Monsters and tamers and girls, oh my!
You all heard of monster girls in recent years, buuuuuuut, have you heard of monster TAMER girls? No? Well, then I have the title for you, aptly named Monster Tamer Girls. Is it good?
Tatara Girls’ Academy is one of the most prestigious schools in Japan. Why? It’s because of their Monster Taming Program, where young girls from all around come to learn how to tame and handle big and small monsters that had suddenly appeared in recent years. Ion Hidaka is new to the Monster Tamers Program and is incredibly meek and nervous. However, she’s going to need to summon all of her bravery to be able to handle her new major–and fast.
Mujirushi Shimazaki’s Monster Tamer Girls is of the slice-of life-genre, distinctly of the young-girls-doing-their-own-thing-and-being-cute variety. Despite Hidaka essentially being the main character, the first volume also centers around her friend, a girl a grade above them, and a graduate of the school. The volume focuses on what all of them do as well as how they feel about where they are. There’s no overarching plot to the book, just vignettes on the characters and the adventures they get into. Some stories are longer than others, but outside of character development it’s a very laid back series with little happening from book to book. For those interested in this subgenre and focus, there’s something to enjoy here.
However, I can’t help but feel this series is a bit too quick and not as strong as it could be. For instance, early on we establish Hidaka and her senpai of sorts, Tsukiko Miyama, as interesting figures in their field. Hidaka is meek and afraid of monsters, while Miyama likes them but has a difficult time working with them despite being the chair of the Tamers Committee. Hidaka gets over her fear of monsters by the end of the first chapter and becomes more confident. While she still has some hesitation around monsters, her mental state change is too quick and feels like it would have been better paced over fifty pages instead of less than twenty-five. Miyama, on the hand, we explore for over three chapters with regards to her inexperience and difficulty with monsters, showing her insecurities and her attempts to overcome them with a monster she finds. While, like Hidaka, she still has work to do, her growth feels better plotted and more relaxed, making her a more engaging character.
As a whole, I find the manga a tad lacking in its characters. Outside of Miyama, most of the cast members are kind of dry and leave a bit to be desired. No one is necessary bad or poorly written, but there’s a lack of characterization and of much going on for them that makes me interested in reading more. The main character’s fears, the most interesting angle about her, are mostly quelled in the end and all that’s left is a character who just seems naturally good at everything despite her timid nature. Sora Misumaru just exists to be a friend for Hidaka to hang around with and Kotomi Kagurazaka just comes across as a clingy, very attached friend for Miyama. The fact that she’s very young and graduated so early isn’t really explored, and the angle that her dad might be an ousted scientist who proposed a theory that has seemingly come true is only briefly hinted at. The main focus of the manga is on the characters, but I wish there was more of them or to them here to get invested in.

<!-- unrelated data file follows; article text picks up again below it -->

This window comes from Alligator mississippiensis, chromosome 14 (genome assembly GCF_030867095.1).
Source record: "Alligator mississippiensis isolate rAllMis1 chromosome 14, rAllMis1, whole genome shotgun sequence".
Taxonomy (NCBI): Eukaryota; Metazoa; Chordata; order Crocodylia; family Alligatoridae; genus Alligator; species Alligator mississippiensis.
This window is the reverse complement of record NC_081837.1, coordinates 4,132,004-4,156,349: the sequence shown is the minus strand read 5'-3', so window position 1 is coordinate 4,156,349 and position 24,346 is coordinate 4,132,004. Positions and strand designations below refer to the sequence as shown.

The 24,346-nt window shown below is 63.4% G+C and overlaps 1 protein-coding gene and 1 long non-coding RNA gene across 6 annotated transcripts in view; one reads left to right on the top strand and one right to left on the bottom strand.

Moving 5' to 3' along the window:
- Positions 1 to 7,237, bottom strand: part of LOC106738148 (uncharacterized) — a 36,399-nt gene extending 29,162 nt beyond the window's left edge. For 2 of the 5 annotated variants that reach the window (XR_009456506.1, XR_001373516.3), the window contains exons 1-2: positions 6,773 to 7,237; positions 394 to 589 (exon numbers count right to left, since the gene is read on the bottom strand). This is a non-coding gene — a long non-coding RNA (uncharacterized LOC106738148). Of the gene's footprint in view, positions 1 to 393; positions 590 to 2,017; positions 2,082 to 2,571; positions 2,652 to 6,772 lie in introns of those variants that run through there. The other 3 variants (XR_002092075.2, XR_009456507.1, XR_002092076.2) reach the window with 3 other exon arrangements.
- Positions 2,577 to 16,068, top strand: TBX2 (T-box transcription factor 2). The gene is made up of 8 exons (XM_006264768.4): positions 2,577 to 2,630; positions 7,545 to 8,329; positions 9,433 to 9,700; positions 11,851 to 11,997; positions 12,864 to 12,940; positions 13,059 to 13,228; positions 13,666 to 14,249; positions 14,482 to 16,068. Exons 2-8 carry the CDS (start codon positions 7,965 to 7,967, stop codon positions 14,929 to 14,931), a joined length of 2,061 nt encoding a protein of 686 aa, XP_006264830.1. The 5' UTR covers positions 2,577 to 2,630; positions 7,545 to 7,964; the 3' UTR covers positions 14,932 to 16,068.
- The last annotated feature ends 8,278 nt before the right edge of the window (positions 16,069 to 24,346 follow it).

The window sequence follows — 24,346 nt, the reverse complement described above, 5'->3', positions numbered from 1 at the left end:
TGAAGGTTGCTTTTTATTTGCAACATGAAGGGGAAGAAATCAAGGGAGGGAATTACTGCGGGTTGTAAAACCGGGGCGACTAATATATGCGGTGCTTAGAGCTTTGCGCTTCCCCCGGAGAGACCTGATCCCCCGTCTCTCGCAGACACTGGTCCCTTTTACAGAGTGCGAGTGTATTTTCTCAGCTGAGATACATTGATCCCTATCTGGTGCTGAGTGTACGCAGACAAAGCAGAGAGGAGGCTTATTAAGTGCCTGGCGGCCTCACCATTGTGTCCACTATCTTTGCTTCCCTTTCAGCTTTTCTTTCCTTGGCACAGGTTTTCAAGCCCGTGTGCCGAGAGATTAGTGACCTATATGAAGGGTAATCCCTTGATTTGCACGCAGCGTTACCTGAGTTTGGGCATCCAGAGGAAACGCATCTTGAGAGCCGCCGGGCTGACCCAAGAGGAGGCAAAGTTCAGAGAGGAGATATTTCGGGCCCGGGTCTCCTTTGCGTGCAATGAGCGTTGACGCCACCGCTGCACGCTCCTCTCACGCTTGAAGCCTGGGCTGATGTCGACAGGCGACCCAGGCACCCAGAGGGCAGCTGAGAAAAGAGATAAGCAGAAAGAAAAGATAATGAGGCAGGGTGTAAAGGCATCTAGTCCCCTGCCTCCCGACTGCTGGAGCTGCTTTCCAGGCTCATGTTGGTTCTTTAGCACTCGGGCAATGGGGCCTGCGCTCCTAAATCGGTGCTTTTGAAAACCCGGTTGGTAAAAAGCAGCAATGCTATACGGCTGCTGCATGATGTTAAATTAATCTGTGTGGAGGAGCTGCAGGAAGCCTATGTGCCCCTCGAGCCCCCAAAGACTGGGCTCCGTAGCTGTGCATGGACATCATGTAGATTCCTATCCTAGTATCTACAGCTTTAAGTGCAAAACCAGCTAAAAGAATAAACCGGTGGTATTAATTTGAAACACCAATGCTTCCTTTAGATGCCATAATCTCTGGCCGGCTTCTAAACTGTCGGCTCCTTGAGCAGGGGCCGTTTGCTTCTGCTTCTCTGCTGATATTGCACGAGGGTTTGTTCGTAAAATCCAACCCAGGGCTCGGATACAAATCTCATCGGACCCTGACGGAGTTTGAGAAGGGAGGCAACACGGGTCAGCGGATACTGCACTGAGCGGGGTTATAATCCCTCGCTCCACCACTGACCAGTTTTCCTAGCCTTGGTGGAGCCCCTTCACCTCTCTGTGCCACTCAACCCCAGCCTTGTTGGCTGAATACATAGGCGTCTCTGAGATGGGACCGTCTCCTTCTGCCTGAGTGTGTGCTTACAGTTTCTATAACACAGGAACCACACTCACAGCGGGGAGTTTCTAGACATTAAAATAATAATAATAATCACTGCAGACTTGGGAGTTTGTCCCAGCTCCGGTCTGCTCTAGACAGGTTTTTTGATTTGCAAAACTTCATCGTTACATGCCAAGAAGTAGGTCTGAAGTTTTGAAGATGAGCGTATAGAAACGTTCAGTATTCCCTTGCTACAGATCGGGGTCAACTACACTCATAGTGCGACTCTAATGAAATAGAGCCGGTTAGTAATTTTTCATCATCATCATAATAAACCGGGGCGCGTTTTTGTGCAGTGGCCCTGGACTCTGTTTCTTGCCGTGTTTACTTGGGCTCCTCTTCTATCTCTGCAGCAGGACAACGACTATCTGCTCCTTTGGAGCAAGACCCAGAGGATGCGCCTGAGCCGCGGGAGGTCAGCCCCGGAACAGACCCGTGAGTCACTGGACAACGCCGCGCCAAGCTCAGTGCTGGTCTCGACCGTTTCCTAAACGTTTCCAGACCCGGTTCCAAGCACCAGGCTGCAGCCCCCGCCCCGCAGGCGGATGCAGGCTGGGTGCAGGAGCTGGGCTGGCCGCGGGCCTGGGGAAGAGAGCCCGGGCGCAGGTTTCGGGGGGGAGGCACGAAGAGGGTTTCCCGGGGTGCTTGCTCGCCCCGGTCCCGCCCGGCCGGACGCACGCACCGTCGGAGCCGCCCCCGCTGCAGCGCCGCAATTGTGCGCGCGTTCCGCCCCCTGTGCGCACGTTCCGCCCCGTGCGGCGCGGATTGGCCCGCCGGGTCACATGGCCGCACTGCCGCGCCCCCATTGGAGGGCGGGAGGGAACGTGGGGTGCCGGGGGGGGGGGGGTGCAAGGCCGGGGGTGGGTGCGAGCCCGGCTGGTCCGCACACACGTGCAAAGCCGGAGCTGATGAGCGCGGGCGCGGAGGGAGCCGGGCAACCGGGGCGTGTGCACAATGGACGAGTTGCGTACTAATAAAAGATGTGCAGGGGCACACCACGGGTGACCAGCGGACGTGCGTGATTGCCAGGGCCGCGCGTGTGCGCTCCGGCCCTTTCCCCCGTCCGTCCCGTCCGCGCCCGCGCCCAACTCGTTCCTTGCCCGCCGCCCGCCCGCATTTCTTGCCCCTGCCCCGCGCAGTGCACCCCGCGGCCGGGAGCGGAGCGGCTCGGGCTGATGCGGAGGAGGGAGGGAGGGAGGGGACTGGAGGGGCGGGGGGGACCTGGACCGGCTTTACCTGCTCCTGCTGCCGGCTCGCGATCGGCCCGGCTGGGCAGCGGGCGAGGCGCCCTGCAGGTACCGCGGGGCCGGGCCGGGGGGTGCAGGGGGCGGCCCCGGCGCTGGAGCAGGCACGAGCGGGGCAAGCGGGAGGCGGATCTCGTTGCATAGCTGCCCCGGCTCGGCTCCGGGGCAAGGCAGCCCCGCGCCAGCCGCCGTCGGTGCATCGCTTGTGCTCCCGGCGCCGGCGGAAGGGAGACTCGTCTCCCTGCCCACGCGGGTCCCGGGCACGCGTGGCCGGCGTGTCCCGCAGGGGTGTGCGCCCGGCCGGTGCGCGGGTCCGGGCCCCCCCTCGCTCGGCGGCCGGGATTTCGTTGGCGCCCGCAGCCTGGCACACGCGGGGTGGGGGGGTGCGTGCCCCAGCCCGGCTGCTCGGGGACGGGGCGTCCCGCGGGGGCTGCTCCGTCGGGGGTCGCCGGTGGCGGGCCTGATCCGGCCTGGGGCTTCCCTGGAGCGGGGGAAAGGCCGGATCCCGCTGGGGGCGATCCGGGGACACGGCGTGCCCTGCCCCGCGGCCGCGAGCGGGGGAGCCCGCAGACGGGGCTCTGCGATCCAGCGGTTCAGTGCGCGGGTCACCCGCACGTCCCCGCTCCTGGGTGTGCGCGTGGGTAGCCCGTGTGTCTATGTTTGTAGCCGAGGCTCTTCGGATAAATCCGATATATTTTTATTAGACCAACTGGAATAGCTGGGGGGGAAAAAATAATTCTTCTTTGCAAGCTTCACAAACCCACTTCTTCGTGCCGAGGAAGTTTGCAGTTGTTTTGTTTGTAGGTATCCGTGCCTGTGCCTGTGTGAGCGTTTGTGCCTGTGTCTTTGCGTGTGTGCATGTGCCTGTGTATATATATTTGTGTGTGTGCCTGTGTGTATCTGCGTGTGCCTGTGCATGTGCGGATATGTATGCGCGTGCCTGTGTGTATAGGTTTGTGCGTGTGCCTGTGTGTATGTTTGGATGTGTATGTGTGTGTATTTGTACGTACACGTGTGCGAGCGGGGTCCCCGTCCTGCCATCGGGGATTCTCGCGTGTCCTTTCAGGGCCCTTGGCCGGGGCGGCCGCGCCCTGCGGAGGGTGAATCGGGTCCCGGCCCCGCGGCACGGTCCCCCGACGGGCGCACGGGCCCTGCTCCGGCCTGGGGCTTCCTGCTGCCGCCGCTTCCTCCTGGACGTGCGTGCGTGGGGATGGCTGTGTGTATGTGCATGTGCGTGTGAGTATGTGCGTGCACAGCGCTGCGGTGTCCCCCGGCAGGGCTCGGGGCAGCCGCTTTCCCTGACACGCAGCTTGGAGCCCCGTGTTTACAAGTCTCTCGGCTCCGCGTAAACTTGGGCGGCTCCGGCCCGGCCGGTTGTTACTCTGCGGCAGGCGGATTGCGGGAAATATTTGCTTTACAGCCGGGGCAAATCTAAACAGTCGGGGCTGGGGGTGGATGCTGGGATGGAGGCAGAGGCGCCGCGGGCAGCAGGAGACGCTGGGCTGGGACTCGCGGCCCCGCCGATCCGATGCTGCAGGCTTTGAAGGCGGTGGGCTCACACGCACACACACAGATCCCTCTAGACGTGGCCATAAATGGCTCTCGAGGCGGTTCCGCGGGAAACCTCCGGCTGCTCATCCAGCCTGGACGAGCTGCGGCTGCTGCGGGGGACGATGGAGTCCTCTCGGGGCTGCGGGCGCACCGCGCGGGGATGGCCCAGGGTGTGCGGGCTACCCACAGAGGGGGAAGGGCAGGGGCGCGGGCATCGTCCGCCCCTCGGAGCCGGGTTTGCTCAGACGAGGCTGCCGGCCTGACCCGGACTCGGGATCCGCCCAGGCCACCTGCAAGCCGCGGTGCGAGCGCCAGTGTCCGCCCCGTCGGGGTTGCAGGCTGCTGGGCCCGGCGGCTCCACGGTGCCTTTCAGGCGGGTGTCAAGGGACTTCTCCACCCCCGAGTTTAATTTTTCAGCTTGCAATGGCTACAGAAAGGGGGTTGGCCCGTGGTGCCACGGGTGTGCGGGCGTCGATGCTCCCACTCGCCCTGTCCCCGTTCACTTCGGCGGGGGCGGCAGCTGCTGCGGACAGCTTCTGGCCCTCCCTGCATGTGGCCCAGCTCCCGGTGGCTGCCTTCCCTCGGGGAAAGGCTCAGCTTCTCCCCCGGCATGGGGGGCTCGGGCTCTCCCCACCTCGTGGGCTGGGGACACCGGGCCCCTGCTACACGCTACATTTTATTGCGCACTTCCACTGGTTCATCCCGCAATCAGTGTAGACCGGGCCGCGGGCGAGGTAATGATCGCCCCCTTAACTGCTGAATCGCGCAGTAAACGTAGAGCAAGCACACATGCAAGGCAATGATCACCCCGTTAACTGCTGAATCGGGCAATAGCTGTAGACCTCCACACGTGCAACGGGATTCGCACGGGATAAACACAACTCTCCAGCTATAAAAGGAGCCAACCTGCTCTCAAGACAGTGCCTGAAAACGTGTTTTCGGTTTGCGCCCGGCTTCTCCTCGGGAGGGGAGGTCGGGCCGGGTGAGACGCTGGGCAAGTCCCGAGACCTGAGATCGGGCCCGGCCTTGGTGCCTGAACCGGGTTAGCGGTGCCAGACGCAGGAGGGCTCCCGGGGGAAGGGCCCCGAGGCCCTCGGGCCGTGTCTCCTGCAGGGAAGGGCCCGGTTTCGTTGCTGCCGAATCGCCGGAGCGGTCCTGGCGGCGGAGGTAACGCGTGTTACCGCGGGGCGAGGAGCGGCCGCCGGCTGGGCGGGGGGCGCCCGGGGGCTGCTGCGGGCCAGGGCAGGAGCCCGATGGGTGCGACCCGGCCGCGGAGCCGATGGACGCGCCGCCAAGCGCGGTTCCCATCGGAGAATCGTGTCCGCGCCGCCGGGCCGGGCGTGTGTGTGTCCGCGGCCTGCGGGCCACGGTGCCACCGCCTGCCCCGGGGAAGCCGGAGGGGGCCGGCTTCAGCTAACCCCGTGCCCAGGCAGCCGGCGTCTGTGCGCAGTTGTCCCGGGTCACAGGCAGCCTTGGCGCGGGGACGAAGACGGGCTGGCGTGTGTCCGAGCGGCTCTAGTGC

Overall though, the writing is fine and there’s no major issues with it. The pacing is pretty quick and early on it feels like a bit of a detriment to the story, rushing through characterization and progression. With that said, the breezy pace works later on when the stories go longer than just one chapter. The storytelling doesn’t usually over-explain anything and there’s not a lot of dialogue, which helps in the quieter and more beautiful moments, such as the end of chapter four. The background is not fully explored, as we’re just given little pieces here and there about how the world works, but that’s okay. Given what type of manga this is trying to be, that approach works well. Sometimes you don’t need all or many of the answers right away. The dialogue has some good lines here and there, but there’s nothing about it that jumps out. The type of writing the manga has works very well for what kind of story it is, but the overall characterization could stand to be stronger for the cast as a whole.
The artwork by Shimazaki is perfectly good for the story, and again, fits with its genre. It has a light, cheery tone with its Moe-style girls and its details that are minimalist outside of the monsters themselves. The characters are just expressive enough to convey the feelings needed for each scene to work, though they themselves are indistinguishable outside of their hairstyles due to the limiting style. The layouts are effective in doing their jobs and there are some beautiful-looking shots on occasion, like some of the ending scenes that convey a lot with their use of space, shading, and angle. The monsters tend to look like a lot of other monsters we’ve seen in fantasy series, but none of them are drawn badly at all, and at times they’re expressive through their body language. As a whole, the art is perfectly serviceable, but that’s about it.
Is It Good?
Monster Tamer Girls Vol. 1 is a manga perfect for fans of the slice-of-life genre that focuses on teenage girls and their odd lives, though with a school fantasy bent to it. It does most everything right, but it doesn’t seem to stretch for the stars like other series I’ve read in the genre, like Dead Dead Demon’s Dededede Destruction. Monster Tamer Girls feels a touch generic in its writing and presentation. That being said, there’s not a lot wrong with this volume and if you’re looking for an upbeat series from this genre, you can’t go wrong with it.